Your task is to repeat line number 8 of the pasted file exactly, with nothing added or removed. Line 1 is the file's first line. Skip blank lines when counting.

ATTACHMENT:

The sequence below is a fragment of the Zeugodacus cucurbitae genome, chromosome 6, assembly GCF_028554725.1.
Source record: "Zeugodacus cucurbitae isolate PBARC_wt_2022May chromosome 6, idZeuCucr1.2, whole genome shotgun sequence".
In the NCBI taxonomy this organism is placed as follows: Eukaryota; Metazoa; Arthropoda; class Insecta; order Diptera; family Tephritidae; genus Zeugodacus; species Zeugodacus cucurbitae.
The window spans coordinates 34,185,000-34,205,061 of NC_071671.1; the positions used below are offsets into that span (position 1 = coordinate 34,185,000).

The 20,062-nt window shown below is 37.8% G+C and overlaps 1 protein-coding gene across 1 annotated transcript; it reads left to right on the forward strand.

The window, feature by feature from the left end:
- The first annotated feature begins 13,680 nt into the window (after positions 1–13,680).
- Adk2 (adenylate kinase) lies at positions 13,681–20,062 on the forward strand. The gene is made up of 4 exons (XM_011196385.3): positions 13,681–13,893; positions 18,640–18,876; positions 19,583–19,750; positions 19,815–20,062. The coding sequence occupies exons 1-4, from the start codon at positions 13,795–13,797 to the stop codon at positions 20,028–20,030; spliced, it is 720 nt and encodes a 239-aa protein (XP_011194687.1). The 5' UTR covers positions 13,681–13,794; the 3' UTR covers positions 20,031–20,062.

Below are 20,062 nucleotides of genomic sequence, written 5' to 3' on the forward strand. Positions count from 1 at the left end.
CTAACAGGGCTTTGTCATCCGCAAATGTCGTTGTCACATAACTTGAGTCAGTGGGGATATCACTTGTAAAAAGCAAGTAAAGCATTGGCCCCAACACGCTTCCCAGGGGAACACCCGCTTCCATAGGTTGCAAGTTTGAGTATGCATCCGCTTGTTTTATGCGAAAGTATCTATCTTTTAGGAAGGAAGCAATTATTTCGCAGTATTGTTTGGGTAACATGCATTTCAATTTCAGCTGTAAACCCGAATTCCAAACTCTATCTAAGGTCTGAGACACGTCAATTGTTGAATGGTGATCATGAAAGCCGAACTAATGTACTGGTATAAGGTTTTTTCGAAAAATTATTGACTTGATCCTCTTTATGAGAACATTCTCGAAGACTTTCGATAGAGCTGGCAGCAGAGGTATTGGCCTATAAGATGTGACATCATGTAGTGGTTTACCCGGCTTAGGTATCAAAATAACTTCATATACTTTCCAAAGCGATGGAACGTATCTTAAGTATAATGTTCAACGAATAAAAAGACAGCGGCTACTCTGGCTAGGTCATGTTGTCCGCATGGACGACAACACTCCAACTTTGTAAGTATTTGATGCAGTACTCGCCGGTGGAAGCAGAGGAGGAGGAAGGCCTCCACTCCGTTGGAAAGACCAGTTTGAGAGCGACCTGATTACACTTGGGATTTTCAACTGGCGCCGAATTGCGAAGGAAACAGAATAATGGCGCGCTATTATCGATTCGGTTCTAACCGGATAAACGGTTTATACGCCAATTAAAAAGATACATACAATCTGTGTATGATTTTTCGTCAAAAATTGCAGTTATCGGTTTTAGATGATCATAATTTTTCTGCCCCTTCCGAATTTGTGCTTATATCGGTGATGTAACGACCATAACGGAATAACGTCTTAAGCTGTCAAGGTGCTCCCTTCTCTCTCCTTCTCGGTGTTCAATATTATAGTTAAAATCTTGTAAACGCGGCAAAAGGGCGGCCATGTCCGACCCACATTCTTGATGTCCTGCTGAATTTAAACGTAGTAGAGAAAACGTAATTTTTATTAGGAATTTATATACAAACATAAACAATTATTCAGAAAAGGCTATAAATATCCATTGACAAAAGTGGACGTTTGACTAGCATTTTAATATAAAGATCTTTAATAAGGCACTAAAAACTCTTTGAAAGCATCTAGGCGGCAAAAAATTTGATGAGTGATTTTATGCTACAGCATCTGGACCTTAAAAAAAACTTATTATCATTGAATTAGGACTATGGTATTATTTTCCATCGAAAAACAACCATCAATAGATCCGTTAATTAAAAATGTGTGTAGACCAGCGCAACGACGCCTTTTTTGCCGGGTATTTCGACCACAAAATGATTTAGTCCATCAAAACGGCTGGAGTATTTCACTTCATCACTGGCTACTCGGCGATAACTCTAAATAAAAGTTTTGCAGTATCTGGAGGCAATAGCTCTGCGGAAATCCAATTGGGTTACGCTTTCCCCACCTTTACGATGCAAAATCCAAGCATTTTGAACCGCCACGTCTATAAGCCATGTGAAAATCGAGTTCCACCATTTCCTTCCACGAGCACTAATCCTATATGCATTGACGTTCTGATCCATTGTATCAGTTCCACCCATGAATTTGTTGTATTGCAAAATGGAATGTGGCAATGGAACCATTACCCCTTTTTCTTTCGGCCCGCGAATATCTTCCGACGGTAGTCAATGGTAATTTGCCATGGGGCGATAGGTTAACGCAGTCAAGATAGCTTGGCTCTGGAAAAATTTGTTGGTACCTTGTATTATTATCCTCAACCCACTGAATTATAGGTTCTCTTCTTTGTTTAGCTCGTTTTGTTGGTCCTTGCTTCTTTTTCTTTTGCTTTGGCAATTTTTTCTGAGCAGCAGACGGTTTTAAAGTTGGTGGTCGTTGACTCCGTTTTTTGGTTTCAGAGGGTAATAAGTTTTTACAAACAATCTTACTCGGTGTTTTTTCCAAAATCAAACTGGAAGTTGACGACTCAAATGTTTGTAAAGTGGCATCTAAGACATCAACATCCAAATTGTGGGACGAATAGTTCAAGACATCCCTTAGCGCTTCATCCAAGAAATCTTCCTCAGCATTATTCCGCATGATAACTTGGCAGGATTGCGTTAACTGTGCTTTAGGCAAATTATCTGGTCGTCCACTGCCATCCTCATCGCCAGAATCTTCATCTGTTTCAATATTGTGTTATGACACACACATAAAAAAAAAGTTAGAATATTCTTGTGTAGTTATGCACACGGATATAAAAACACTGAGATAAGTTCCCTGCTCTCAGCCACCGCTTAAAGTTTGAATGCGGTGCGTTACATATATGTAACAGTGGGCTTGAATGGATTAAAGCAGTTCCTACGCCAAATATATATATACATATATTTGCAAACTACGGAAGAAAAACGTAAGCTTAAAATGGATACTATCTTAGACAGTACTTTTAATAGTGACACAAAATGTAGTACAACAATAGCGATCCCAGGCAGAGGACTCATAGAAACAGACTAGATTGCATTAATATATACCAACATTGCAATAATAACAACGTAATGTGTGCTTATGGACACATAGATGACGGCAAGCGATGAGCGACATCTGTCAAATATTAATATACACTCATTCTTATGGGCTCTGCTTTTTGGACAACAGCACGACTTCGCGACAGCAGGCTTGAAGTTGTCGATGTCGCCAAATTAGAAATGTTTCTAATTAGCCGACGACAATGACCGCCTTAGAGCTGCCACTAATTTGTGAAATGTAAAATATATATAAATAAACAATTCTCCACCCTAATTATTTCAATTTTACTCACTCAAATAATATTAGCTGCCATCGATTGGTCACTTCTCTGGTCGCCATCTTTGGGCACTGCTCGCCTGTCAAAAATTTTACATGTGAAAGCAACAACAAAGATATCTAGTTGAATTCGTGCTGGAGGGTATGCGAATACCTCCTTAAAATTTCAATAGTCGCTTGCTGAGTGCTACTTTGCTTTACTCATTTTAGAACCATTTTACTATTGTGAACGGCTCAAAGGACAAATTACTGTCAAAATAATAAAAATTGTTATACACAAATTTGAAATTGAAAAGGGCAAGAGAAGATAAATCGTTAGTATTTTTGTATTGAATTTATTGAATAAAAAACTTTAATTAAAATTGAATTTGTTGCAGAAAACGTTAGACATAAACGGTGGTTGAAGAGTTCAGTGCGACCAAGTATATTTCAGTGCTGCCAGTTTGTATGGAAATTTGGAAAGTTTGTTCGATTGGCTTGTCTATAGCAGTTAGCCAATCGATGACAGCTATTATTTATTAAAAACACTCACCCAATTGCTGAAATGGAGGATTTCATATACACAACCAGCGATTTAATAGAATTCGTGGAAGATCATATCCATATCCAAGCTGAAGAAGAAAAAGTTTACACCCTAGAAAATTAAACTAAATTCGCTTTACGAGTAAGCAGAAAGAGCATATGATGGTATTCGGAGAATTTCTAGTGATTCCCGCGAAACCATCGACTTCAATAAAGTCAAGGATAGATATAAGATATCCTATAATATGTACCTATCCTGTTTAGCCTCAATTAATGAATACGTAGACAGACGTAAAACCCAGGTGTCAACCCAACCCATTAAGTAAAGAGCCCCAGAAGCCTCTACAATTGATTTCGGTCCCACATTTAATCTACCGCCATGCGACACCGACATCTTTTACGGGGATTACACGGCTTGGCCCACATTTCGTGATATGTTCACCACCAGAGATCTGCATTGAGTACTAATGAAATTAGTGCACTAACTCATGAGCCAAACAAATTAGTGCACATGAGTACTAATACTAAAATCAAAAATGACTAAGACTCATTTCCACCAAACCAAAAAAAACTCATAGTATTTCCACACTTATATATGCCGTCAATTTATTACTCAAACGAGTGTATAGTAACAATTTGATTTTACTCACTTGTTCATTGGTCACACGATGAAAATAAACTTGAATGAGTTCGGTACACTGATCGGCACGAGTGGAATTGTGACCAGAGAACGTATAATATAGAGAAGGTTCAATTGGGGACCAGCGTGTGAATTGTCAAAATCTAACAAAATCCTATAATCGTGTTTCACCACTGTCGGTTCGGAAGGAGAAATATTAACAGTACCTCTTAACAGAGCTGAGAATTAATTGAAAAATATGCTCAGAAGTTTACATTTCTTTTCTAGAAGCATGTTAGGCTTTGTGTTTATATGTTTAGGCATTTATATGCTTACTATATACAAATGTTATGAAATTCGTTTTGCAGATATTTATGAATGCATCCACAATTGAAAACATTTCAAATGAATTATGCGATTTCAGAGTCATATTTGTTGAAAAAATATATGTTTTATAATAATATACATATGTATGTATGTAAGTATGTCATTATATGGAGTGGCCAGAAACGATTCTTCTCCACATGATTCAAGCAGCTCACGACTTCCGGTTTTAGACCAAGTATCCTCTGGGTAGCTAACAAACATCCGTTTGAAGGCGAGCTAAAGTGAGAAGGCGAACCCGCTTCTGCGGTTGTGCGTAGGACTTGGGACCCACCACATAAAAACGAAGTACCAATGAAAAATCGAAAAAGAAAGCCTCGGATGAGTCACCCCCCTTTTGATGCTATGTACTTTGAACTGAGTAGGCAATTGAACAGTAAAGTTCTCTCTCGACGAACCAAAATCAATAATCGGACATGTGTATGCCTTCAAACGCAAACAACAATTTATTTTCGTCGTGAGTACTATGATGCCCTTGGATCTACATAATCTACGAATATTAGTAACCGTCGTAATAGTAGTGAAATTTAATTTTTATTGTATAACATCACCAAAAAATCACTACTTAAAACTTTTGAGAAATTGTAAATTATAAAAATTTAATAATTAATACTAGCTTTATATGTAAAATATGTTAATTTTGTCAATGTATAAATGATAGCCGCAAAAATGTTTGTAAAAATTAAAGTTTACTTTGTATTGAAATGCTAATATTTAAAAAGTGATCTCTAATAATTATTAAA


- Adk2 (adenylate kinase) lies at positions 13,681–20,062 on the forward strand. The gene is made up of 4 exons (XM_011196385.3): positions 13,681–13,893; positions 18,640–18,876; positions 19,583–19,750; positions 19,815–20,062. The coding sequence occupies exons 1-4, from the start codon at positions 13,795–13,797 to the stop codon at positions 20,028–20,030; spliced, it is 720 nt and encodes a 239-aa protein (XP_011194687.1). The 5' UTR covers positions 13,681–13,794; the 3' UTR covers positions 20,031–20,062.